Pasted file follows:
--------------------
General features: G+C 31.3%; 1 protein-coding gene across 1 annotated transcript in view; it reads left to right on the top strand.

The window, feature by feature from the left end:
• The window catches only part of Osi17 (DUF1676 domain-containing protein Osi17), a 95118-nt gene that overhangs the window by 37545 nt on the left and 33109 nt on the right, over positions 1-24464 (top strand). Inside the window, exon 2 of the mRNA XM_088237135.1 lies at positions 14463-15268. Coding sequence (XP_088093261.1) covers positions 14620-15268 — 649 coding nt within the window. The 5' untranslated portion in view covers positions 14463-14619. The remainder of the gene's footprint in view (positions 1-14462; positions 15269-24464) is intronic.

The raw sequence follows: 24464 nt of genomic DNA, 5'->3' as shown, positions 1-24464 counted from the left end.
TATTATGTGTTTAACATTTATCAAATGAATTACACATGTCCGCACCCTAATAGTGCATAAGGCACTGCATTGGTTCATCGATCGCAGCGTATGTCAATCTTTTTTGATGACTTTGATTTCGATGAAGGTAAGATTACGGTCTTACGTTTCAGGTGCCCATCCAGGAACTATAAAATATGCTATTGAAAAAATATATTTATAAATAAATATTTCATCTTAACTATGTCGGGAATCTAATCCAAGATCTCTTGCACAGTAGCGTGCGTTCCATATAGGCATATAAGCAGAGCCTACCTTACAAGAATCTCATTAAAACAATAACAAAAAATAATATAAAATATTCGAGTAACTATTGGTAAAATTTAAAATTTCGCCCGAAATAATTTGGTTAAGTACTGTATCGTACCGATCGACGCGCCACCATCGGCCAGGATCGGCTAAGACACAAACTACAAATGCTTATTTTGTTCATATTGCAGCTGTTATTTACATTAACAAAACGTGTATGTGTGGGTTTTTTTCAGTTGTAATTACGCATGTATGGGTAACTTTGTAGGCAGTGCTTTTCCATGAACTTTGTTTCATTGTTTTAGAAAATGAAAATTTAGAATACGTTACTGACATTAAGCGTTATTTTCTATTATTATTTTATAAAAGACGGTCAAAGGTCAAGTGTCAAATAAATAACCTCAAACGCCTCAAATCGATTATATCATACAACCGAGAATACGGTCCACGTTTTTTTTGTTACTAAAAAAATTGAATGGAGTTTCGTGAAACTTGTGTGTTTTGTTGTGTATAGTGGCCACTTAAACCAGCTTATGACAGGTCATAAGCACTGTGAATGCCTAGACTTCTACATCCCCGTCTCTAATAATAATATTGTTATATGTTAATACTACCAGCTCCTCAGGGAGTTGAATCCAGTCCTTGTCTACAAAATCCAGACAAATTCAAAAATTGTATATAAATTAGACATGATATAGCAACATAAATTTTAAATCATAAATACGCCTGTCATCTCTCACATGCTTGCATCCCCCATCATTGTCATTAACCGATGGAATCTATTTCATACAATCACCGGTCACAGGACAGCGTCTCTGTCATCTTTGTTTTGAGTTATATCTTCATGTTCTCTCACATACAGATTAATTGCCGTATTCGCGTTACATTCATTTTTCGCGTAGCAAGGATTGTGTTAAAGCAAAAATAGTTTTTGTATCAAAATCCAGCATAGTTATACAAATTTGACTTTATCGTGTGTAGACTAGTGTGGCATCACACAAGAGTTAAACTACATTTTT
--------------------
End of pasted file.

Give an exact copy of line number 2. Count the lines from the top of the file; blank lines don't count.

The window, feature by feature from the left end: